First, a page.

Abstract: Lead/lag relationships are an important stylized fact at high frequency. Some assets follow the path of others with a small time lag. We provide indicators to measure this phenomenon using tick-by-tick data. Strongly asymmetric cross-correlation functions are empirically observed, especially in the future/stock case. We confirm the intuition that the most liquid assets (short intertrade duration, narrow bid/ask spread, small volatility, high turnover) tend to lead smaller stocks. However, the most correlated stocks are those with similar levels of liquidity. This lead/lag phenomenon is not constant throughout the day, it shows an intraday seasonality with changes of behaviour at very specific times such as the announcement of macroeconomic figures and the US market opening. These lead/lag relationships become more and more pronounced as we zoom on significant events. We reach 60% of accuracy when forecasting the next midquote variation of the lagger using only the past information of the leader, which is significantly better than using the information of the lagger only. However, a naive strategy based on market orders cannot make any profit of this effect because of the bid/ask spread.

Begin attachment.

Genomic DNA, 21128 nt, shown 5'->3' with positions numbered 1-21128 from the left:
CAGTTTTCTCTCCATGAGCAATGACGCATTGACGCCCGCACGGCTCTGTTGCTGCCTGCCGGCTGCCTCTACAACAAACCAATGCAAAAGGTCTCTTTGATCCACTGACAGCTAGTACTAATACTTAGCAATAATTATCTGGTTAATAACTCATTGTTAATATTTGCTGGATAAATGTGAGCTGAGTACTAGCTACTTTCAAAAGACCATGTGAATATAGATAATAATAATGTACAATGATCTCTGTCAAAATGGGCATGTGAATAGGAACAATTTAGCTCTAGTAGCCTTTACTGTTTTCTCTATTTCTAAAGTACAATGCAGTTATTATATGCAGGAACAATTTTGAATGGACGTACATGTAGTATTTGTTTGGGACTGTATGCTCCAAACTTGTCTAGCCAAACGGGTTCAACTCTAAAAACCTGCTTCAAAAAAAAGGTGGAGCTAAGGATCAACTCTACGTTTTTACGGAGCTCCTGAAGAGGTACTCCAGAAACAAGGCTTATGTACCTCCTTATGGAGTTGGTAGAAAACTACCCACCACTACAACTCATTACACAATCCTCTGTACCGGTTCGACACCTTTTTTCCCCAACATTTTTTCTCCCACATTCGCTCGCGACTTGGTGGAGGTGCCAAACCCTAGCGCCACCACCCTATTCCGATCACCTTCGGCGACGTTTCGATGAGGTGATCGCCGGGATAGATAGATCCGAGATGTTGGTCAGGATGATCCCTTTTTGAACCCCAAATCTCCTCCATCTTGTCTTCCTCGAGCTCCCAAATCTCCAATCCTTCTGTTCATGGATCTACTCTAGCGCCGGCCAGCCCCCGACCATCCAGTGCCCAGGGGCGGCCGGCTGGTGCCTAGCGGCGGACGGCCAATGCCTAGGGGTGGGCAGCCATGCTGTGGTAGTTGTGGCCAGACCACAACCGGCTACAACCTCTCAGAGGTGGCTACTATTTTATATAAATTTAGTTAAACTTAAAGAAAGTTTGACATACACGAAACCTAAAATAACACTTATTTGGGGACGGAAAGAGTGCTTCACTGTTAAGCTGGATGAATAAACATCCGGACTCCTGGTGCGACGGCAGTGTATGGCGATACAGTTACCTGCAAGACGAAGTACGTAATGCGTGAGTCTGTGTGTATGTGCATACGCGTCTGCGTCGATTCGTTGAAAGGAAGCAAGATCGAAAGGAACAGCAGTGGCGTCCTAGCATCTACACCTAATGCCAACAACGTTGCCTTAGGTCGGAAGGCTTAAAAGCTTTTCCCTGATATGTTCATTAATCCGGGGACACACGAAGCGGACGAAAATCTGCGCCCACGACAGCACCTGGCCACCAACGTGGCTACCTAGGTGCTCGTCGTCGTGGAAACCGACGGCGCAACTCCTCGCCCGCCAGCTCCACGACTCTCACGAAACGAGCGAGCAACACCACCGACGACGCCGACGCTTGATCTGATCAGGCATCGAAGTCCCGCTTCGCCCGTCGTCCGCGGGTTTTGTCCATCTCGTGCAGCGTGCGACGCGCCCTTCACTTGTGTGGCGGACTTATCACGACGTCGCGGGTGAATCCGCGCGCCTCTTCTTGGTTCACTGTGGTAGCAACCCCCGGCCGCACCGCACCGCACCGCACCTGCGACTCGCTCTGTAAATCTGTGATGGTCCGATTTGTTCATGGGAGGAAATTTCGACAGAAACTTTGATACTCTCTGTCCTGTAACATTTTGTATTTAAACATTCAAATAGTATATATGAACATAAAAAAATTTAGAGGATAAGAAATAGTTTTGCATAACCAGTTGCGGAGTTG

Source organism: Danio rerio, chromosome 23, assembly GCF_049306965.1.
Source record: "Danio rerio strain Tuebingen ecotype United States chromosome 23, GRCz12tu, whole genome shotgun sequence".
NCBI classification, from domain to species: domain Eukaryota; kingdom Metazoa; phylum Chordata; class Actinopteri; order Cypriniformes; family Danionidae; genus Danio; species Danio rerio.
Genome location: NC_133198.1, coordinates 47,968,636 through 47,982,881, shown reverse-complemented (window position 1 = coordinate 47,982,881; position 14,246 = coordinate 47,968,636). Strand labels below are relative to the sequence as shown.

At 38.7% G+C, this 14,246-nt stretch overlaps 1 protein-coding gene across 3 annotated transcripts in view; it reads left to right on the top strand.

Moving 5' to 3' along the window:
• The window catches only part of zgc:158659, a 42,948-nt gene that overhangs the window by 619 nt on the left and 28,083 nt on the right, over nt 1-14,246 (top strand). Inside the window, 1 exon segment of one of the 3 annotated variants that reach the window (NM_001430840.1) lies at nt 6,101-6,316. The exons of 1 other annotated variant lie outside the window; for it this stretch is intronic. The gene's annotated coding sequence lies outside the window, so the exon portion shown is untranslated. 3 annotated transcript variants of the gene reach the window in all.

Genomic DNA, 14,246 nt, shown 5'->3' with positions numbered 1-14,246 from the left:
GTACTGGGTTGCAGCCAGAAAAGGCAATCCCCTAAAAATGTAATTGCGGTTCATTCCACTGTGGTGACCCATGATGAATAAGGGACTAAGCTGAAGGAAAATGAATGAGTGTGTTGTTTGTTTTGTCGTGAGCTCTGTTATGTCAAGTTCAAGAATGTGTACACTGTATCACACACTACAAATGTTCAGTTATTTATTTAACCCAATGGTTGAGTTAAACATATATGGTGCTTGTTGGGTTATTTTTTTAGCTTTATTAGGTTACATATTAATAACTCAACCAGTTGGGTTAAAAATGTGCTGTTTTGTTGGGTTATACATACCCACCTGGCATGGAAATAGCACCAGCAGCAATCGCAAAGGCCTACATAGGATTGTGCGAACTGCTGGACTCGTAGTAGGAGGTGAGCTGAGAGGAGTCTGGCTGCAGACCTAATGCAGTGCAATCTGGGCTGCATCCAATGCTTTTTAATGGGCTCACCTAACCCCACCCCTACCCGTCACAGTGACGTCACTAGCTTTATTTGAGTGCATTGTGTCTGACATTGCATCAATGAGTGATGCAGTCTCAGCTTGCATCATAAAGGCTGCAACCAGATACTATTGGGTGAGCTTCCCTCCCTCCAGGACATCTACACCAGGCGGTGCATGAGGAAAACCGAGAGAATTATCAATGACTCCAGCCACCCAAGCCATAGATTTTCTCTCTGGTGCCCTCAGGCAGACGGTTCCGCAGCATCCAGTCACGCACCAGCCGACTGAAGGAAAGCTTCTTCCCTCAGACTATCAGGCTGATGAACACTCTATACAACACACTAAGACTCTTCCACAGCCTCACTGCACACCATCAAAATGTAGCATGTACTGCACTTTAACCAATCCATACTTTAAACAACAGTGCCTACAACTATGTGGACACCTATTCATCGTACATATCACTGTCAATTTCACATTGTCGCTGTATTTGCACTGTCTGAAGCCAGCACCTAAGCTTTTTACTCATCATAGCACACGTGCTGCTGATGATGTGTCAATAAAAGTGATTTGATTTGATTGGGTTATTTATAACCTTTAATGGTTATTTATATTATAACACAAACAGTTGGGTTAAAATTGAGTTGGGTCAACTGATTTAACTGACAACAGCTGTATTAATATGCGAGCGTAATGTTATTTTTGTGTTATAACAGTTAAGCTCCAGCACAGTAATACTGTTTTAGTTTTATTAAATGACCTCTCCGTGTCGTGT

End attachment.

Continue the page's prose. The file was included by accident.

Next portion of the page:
Date: 2011–11
  3. By: Pilar Abad (Universidad Rey Juan Carlos, Departamento de Fundamentos del Análisis Económico); Antonio Diaz (Universidad Castilla la Mancha); M. Dolores Robles-Fernandez (Instituto Complutense de Analisis Economico (ICAE) (UCM Institute for Economic Analysis), Facultad de Ciencias Económicas y Empresariales (Faculty of Economics and Business), Universidad Complutense de Madrid; Departamento de Economía Cuantitativa (Department of Quantitative Economics), Facultad de Ciencias Económicas y Empresariales (Faculty of Economics and Business), Universidad Complutense de Madrid)
    Abstract: We test whether or not different rating announcements contain pricing-relevant information and modify trading activity patterns in the Spanish commercial paper and corporate bond markets. We observe a statistically significant widening of yield spreads in both segments of the corporate debt market after reviews of downgrades and negative outlook reports. In addition, we find that certain rating announcements encourage trading activity even when the information is not pricing-relevant. The release of information arouses investor interest for the involved securities. Thus, trading frequency increases, although larger-sized transactions, which should denote possible portfolio rebalancing, are not observed. In the commercial paper note market, we also find that that trading volumes fade away after reviews for downgrade. Investors seem to prefer reducing the trading of these short-term securities to liquidating their positions.